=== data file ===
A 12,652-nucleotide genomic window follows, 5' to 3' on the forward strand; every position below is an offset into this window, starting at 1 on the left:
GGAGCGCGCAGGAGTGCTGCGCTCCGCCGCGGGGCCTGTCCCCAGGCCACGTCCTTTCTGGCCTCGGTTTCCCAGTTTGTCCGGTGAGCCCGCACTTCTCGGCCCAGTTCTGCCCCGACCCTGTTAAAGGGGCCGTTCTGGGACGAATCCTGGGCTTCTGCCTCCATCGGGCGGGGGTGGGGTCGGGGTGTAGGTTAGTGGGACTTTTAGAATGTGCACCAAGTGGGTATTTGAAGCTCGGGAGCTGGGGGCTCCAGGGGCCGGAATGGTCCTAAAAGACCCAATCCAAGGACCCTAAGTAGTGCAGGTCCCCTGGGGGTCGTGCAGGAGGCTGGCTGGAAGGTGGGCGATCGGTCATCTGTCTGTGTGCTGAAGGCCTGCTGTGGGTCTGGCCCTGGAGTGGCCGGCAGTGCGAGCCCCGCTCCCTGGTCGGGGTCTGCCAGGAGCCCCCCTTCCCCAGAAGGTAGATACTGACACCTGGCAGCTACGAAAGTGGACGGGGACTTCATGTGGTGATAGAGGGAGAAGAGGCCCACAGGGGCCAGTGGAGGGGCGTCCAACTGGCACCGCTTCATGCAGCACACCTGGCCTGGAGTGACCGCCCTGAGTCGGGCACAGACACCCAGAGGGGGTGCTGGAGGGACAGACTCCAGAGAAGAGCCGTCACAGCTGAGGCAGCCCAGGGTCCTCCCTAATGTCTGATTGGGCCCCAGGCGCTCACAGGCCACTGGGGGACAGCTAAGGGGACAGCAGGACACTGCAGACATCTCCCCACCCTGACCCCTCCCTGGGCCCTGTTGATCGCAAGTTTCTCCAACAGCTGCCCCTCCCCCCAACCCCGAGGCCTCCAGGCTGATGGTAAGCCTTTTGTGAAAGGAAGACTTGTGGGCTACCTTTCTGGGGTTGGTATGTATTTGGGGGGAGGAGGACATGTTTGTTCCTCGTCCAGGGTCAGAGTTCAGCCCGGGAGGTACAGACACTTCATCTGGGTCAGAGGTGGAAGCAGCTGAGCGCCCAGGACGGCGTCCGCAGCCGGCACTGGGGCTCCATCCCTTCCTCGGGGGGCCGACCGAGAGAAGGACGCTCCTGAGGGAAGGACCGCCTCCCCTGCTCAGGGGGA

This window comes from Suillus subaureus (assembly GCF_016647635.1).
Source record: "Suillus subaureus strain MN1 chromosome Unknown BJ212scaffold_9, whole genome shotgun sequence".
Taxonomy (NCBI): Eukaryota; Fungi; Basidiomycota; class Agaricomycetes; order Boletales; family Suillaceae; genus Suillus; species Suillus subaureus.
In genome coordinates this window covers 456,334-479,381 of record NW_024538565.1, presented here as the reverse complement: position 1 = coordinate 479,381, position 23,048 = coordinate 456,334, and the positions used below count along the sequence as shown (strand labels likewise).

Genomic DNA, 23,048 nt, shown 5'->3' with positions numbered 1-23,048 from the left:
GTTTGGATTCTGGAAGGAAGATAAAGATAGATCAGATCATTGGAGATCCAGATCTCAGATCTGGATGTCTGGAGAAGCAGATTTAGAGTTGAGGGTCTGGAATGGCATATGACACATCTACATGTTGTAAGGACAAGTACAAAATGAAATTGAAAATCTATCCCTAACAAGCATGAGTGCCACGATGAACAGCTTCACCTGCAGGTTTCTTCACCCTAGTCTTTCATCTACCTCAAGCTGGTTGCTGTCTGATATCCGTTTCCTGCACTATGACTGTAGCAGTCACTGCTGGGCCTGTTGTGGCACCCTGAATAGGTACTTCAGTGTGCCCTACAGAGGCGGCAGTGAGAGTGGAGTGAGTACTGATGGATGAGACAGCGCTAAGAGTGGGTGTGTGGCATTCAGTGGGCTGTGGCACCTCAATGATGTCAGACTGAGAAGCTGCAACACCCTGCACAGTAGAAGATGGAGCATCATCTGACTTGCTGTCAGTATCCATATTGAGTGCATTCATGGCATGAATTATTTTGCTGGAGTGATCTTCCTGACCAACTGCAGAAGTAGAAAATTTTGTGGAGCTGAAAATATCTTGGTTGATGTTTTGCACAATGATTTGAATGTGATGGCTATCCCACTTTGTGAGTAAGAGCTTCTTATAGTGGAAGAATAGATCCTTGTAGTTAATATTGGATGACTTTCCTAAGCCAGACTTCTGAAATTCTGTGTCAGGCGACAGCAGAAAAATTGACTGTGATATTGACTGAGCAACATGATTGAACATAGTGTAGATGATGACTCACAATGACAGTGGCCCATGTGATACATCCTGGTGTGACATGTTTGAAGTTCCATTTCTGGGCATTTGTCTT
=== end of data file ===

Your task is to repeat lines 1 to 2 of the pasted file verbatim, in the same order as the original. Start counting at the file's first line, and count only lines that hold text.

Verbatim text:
A 12,652-nucleotide genomic window follows, 5' to 3' on the forward strand; every position below is an offset into this window, starting at 1 on the left:
GGAGCGCGCAGGAGTGCTGCGCTCCGCCGCGGGGCCTGTCCCCAGGCCACGTCCTTTCTGGCCTCGGTTTCCCAGTTTGTCCGGTGAGCCCGCACTTCTCGGCCCAGTTCTGCCCCGACCCTGTTAAAGGGGCCGTTCTGGGACGAATCCTGGGCTTCTGCCTCCATCGGGCGGGGGTGGGGTCGGGGTGTAGGTTAGTGGGACTTTTAGAATGTGCACCAAGTGGGTATTTGAAGCTCGGGAGCTGGGGGCTCCAGGGGCCGGAATGGTCCTAAAAGACCCAATCCAAGGACCCTAAGTAGTGCAGGTCCCCTGGGGGTCGTGCAGGAGGCTGGCTGGAAGGTGGGCGATCGGTCATCTGTCTGTGTGCTGAAGGCCTGCTGTGGGTCTGGCCCTGGAGTGGCCGGCAGTGCGAGCCCCGCTCCCTGGTCGGGGTCTGCCAGGAGCCCCCCTTCCCCAGAAGGTAGATACTGACACCTGGCAGCTACGAAAGTGGACGGGGACTTCATGTGGTGATAGAGGGAGAAGAGGCCCACAGGGGCCAGTGGAGGGGCGTCCAACTGGCACCGCTTCATGCAGCACACCTGGCCTGGAGTGACCGCCCTGAGTCGGGCACAGACACCCAGAGGGGGTGCTGGAGGGACAGACTCCAGAGAAGAGCCGTCACAGCTGAGGCAGCCCAGGGTCCTCCCTAATGTCTGATTGGGCCCCAGGCGCTCACAGGCCACTGGGGGACAGCTAAGGGGACAGCAGGACACTGCAGACATCTCCCCACCCTGACCCCTCCCTGGGCCCTGTTGATCGCAAGTTTCTCCAACAGCTGCCCCTCCCCCCAACCCCGAGGCCTCCAGGCTGATGGTAAGCCTTTTGTGAAAGGAAGACTTGTGGGCTACCTTTCTGGGGTTGGTATGTATTTGGGGGGAGGAGGACATGTTTGTTCCTCGTCCAGGGTCAGAGTTCAGCCCGGGAGGTACAGACACTTCATCTGGGTCAGAGGTGGAAGCAGCTGAGCGCCCAGGACGGCGTCCGCAGCCGGCACTGGGGCTCCATCCCTTCCTCGGGGGGCCGACCGAGAGAAGGACGCTCCTGAGGGAAGGACCGCCTCCCCTGCTCAGGGGGA